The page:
Lung disease tests are failing Black patients, studies show. Experts are calling for change.

9 mins read



Widely used lung function tests often fail to detect lung disease in Black patients, according to research — and experts are calling for new methods of testing.

Spirometry, the most common lung function test used by medical professionals, measures how much air a patient breathes into their lungs and how much they can exhale quickly.

The results are interpreted through equations that compare, or correct, results against average healthy values based on sex, height, age — and race. Previous studies found lower lung function in Black patients, leading to lower average reference values and “race corrections” in lung tests.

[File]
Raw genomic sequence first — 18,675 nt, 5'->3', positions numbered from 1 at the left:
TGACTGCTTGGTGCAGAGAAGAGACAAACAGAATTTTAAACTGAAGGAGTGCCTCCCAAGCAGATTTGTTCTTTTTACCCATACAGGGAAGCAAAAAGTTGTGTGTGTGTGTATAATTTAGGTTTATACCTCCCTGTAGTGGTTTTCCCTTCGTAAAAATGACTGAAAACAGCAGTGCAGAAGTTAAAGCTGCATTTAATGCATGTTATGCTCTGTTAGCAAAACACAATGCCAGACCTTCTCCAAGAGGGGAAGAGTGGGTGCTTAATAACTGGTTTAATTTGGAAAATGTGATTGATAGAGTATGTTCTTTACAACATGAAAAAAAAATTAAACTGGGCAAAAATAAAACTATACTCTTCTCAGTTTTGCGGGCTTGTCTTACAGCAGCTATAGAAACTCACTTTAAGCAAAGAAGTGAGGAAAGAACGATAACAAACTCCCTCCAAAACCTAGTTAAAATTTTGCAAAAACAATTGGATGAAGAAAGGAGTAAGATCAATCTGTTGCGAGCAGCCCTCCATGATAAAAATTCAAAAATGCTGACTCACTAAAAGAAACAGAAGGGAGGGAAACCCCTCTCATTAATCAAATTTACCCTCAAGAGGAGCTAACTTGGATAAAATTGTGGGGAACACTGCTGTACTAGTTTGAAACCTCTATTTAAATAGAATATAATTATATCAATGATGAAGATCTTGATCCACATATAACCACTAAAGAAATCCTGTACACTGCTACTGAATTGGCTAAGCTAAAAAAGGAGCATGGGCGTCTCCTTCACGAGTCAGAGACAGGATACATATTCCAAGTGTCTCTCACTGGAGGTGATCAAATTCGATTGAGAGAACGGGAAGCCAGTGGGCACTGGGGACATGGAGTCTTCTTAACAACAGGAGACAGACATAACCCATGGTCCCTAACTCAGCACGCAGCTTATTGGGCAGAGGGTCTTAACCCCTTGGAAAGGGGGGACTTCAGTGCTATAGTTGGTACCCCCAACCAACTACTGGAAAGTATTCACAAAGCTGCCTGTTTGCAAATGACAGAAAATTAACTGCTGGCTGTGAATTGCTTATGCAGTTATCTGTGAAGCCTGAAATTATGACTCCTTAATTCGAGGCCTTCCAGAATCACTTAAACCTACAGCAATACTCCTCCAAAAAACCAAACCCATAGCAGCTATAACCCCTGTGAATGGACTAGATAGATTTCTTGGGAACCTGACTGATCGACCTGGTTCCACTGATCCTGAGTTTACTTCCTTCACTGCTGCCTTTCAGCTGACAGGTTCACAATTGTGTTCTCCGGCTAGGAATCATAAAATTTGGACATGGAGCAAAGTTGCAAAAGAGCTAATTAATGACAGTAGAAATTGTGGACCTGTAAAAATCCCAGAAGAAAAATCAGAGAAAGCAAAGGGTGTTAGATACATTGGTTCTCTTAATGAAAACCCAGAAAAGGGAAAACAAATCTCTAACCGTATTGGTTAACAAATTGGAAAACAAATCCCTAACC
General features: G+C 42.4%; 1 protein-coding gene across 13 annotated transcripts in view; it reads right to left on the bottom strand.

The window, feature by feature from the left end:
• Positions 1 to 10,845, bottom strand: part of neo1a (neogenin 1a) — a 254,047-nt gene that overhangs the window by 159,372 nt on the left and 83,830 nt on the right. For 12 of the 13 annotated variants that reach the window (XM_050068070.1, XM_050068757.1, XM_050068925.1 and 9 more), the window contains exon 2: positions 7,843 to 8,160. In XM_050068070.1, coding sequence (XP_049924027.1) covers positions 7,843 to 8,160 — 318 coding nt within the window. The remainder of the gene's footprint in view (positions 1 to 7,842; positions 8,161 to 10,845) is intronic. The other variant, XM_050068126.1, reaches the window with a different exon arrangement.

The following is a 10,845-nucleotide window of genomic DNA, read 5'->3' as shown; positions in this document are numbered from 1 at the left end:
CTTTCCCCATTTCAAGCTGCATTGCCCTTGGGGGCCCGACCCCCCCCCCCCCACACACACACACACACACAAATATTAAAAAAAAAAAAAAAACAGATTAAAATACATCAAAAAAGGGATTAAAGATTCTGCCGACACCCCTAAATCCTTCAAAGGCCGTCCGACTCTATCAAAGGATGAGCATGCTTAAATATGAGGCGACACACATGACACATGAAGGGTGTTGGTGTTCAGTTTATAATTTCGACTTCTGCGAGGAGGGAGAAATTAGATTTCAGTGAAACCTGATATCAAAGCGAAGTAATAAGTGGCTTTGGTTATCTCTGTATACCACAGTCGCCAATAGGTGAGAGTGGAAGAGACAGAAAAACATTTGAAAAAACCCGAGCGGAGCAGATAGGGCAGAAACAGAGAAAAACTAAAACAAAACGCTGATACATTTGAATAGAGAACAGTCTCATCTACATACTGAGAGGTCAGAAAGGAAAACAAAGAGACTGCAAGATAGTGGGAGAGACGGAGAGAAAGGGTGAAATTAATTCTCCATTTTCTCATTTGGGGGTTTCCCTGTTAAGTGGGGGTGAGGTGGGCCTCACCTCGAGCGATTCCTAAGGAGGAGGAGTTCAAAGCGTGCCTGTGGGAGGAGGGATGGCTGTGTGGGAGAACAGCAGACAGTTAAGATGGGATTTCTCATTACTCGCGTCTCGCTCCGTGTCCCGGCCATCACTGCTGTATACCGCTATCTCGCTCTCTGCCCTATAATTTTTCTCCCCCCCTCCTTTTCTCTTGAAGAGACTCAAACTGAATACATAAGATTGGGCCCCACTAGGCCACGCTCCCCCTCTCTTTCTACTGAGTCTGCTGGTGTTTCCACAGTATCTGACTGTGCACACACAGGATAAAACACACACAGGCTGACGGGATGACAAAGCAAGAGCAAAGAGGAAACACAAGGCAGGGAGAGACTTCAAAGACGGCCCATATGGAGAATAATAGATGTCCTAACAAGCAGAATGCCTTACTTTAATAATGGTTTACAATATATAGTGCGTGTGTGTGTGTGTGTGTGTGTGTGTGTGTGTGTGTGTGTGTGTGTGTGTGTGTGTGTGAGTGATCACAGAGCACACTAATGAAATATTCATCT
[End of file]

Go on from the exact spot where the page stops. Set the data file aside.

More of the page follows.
But increasingly, research shows differences based on race don’t reflect biology, but instead structural racism’s effect on health. Rather than accounting for inherent differences in lung function, “adjusting” for race instead normalizes poor lung health, prevents diagnosis and perpetuates health disparities and, experts say, the environmental factors that contribute to them.



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